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Oliver’s Trip to the Cook Islands


All international flights into Rarotonga, and all flights into Aitutaki are met by a representative of Cook Islands Tourism, in Rarotonga it’s the Kia Orana Ambassadors such as Aunty Nan, who are on hand to help clients with any queries whilst making sure everyone has somewhere to stay.  There is also a guy singing traditional island songs in the baggage collection area! As you would expect the airport is on the small side and whilst we were fast tracked through by Aunty Nan the rest of the flight had to wait a good while to be processed through customs as there was only 2 desks to service all 250+ passengers.  On the flip side the bags arrived very quickly!  Once through with bags all transfer vehicles are waiting right outside arrivals and are either provided by our ground agents or the resorts directly, and take no more than 20 minutes whereever on the island clients are staying.


The beautiful island of Rarotonga, just 32km around, is home to the capital of the Cook Islands and the main population centre, but still remains very unspoilt, no traffic lights, no chain retailers and no building taller than the tallest coconut tree!  Rarotonga has it all, jungle clad mountains perfect for exploring, picture perfect white sand beaches all surrounded by a sparkling lagoon filled with exotic marine life.  Like everywhere in the Cooks the locals are very friendly, the pace of life very relaxed and the food fantastic.  Rarotonga is perfect for people looking to get out of their hotel and explore, whether its snorkelling, diving, hiking, biking, fishing, quad-biking, SUP-ing, sailing, learning to play an instrument, eating, drinking or taking in the local culture, there really is something for everyone on Raro!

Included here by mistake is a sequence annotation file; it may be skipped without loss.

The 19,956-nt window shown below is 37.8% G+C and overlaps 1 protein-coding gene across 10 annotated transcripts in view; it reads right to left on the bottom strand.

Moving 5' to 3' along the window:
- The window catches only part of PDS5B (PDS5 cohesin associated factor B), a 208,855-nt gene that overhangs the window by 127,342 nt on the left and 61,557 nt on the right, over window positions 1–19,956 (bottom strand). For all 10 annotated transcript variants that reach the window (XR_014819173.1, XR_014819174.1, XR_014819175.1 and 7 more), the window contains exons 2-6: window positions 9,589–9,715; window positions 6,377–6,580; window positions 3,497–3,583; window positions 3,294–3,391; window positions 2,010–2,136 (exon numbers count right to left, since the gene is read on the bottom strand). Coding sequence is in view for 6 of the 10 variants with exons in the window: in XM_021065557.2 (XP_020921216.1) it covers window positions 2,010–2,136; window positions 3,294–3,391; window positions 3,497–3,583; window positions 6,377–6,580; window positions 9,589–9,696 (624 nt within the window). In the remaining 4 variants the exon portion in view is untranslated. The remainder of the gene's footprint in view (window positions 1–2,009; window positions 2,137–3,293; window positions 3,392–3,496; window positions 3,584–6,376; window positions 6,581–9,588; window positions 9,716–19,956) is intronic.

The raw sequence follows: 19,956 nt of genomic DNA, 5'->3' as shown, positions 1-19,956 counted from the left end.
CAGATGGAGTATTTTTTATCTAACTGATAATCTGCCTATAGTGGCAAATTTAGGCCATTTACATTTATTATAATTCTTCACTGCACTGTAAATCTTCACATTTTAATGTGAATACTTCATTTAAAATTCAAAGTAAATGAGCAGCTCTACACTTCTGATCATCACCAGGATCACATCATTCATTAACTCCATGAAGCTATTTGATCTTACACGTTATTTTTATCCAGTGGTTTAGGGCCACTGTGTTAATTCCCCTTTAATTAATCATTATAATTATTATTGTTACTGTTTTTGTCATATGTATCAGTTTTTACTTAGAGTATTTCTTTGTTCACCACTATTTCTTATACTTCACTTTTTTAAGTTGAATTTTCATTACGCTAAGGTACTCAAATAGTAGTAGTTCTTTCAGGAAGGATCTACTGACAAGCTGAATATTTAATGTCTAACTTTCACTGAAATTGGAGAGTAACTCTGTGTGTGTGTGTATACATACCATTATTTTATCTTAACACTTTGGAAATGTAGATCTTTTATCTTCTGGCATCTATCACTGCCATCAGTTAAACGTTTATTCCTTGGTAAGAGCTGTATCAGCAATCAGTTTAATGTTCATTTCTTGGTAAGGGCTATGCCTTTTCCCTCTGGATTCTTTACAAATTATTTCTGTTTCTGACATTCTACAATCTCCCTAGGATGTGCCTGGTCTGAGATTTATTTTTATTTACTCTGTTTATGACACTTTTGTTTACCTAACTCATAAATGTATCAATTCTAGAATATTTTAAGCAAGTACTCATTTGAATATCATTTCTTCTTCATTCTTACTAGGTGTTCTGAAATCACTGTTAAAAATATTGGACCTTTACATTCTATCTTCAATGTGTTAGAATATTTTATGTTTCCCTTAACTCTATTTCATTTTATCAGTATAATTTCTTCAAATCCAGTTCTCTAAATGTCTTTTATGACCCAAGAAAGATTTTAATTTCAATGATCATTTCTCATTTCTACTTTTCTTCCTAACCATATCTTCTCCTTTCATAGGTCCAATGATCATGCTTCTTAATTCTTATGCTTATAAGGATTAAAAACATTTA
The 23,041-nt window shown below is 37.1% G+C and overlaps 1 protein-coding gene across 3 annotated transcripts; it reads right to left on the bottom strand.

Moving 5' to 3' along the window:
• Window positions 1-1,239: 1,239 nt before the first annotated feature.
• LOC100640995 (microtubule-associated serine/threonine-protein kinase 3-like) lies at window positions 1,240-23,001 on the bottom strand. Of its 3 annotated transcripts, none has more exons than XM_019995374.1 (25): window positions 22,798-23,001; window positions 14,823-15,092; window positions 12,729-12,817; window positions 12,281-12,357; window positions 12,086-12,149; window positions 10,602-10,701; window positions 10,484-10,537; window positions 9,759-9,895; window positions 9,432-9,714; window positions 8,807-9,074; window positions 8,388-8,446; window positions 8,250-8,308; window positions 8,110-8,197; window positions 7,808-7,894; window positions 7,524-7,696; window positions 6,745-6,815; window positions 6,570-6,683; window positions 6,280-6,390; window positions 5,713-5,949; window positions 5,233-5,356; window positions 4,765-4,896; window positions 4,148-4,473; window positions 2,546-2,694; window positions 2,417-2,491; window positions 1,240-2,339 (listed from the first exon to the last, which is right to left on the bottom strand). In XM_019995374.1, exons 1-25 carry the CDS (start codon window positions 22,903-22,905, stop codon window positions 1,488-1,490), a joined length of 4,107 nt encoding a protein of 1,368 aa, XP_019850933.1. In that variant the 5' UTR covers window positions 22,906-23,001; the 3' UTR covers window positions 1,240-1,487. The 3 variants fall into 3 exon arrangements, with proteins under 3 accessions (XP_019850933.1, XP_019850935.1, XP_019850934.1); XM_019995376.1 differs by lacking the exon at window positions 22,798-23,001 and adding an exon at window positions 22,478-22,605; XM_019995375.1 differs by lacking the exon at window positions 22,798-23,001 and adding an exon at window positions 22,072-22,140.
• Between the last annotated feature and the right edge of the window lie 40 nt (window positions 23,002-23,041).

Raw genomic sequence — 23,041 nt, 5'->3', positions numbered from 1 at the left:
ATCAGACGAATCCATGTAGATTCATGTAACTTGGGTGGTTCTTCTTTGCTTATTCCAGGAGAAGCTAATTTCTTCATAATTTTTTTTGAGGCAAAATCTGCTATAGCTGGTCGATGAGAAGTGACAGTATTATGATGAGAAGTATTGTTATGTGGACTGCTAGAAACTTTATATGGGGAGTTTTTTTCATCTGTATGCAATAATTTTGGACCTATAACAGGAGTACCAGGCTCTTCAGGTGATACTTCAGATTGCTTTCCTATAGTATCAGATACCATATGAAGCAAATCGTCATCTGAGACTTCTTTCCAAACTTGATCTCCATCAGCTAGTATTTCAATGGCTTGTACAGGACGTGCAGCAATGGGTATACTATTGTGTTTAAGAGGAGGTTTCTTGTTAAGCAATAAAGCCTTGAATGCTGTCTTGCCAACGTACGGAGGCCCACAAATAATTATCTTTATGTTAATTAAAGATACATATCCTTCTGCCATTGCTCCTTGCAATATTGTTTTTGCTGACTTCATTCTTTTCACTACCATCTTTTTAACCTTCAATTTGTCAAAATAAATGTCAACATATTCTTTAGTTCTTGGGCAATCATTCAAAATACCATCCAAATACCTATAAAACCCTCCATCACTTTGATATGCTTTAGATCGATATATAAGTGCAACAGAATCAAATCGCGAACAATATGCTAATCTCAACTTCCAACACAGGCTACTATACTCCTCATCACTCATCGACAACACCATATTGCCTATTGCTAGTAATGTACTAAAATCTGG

Just a 45 minute to the North of Rarotonga you arrive on the stunning paradise island of Aitutaki, completely different to Raro, Aitutaki is a collection of 15 islets sprinkled across a huge lagoon (which itself is similar in size to the land mass of Raro!).  Aitutaki is the South Pacific at its most beautiful.  Picture the Maldives are you won’t be far off!  Aitutaki is much more low lying than Raro although on the main motu (islet) there are some hills (especially where the Pacific Resort is) which give the scenery some added interest.  As you might expect the lagoon is the focus of all activities on offer on Aitutaki

Where to stay?

If time allows stay on both Rarotonga and Aitutaki. Day trips are available from Raro to Aitutaki but don’t allow you to appreciate how beautiful and relaxing it is.  Nowhere is far away from anywhere in the Cooks so location is of less importance.  As a general rule the hotels in the Cooks are small scale, both in terms of room numbers and facilities, adult focused, and locally owned.  There are no international chains in the Cooks, a lot of properties are individually owned and run, the major exception to this is the Pacific Resort Hotel Group who operate the Pacific Resorts, Little Polynesian, Te Manava and Moana Sands hotels.  Rooms are generally very spacious and often follow the US/NZ/Australian trend of having small kitchenette facilities.  All but 1 of the hotels we visited offer a tropical breakfast (basic continental) and charge for any cooked items.  In fact, most things beyond the cost of the room are charged for, WIFI is always an additional cost, as would be any early check in / late check out.